For those of you who haven’t had a chance to check out Martin Burwash’s blog, Rambling West, I highly recommend it. He’s a spectacular photographer and this past week he posted about his family that homesteaded in Ohop Valley. I’m sharing some of that information with you now.
This first post is about his mom, Carolyn (Kjelstad) Burwash.
“This is a photo taken of my Mom back in 1970. If my math is correct and memory clear, I believe she would have been 84 today. She passed away about 4 years ago.
The Old Man was a hard worker, but Mom was the one with the driven work ethic. I think I get my work-a-holic ways from her. This shot of her on her knees, weeding the big garden at the farm was taken on the 4th of July. I remember Dad was up on the front porch taking a break before we went to the annual Grange picnic. Not so Mom. She had finished frying 6 chickens for the feast, and while they browned in the oven, with still an hour or so before we left, she took her weed box and trowel, and went to the garden, with me in tow. I snuck away long enough to take this shot, before she was able to look up and realize I had skipped out.
Mom was well read, an accomplished musician, a very intelligent woman, and a career housewife. When I say career, I mean that in a very industrial/corporate sense of the word. She worked at that job with the same vigor, seriousness and intensity modern women put into their careers outside of the home. By any standards, our house in Tacoma was a “shack,” but under Mom’s care the interior was immaculate, not a blade of grass out of place in the large yard. Later, when she and the Old Man moved back out to the farm, her childhood home, we used to tease her. The lawn in front of the big old farmhouse under her care was referred to as “the putting green.”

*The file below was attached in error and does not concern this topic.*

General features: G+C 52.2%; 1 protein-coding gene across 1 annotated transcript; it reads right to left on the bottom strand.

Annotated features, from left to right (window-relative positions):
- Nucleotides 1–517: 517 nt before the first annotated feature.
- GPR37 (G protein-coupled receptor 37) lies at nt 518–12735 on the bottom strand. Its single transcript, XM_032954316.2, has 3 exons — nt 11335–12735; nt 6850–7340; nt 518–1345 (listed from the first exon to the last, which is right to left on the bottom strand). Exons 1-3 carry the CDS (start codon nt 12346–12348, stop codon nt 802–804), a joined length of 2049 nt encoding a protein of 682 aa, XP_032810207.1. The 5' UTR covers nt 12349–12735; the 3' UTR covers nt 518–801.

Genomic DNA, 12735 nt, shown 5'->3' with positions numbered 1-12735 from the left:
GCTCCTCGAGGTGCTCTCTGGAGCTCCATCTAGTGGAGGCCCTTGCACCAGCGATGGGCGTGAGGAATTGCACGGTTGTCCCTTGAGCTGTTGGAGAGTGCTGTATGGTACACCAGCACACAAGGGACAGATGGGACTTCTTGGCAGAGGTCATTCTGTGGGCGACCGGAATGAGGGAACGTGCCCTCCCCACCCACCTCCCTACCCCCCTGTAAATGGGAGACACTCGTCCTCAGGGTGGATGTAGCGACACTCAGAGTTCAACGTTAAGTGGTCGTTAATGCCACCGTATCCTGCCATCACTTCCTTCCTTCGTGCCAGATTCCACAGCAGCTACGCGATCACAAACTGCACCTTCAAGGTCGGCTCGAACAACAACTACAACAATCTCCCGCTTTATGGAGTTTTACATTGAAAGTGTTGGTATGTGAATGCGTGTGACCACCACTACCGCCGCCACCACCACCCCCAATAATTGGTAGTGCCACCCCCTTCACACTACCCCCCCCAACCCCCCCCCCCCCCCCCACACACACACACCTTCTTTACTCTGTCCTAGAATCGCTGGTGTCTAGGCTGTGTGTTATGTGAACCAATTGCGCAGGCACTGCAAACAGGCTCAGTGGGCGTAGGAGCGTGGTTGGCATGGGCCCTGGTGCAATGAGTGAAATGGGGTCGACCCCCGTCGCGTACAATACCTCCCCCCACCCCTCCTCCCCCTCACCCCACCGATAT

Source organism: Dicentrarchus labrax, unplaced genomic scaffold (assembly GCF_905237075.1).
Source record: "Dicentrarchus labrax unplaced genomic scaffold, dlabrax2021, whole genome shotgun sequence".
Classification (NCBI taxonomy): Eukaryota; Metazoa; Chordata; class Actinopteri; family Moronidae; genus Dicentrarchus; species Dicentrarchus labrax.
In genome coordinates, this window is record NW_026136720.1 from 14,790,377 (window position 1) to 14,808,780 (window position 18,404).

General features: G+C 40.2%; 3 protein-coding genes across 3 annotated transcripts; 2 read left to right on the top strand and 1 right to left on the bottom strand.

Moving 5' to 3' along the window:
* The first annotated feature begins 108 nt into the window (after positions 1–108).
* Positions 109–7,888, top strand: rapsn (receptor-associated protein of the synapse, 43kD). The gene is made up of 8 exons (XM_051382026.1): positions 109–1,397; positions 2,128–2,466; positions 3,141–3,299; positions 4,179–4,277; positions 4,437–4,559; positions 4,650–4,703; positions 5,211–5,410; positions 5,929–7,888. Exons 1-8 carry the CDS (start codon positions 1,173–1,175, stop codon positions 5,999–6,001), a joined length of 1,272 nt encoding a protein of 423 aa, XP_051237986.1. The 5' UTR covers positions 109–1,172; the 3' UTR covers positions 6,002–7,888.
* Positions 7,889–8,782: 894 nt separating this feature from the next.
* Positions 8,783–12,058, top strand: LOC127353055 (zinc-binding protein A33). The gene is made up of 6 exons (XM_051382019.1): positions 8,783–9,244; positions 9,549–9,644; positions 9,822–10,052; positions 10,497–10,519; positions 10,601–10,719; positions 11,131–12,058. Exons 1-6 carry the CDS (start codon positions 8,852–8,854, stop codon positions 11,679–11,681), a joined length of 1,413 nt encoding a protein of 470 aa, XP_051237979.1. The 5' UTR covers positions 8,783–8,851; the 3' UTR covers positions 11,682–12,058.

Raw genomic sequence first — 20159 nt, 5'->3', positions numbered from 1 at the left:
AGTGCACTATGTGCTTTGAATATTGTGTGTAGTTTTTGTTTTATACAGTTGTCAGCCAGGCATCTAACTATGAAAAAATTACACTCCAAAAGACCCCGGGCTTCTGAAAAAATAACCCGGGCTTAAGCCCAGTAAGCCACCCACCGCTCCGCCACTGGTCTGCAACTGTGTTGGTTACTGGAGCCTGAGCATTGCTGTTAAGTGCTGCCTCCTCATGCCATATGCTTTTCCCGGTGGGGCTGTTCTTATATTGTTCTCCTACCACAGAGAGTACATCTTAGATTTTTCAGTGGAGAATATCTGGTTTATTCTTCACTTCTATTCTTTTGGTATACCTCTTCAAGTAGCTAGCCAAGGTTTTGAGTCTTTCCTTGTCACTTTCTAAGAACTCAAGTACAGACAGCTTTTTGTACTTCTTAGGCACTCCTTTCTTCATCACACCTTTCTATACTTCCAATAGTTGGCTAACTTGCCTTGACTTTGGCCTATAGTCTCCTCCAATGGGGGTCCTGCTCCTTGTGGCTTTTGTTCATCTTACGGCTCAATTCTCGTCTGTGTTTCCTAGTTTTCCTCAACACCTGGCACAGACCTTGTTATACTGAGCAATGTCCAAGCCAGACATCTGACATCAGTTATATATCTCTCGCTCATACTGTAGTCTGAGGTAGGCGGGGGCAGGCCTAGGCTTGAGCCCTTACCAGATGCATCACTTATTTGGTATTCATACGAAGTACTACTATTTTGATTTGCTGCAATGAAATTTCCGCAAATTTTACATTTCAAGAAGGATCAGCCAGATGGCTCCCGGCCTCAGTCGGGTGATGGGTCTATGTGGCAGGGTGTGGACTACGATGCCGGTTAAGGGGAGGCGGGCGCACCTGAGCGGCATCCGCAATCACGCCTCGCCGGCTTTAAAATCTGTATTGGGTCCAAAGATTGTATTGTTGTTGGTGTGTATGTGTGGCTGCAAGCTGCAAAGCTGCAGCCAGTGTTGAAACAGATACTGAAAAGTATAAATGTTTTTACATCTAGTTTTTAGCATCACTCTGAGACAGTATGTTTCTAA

So if I work long hours at the mill. If I spend 7 months out of the year farming nights after work and week-ends. If during the winter months I spend my week-ends out in the fields weeding, it’s not my fault.
It’s that damned Norwegian work ethic.
It’s one of the many gifts Mom gave me.”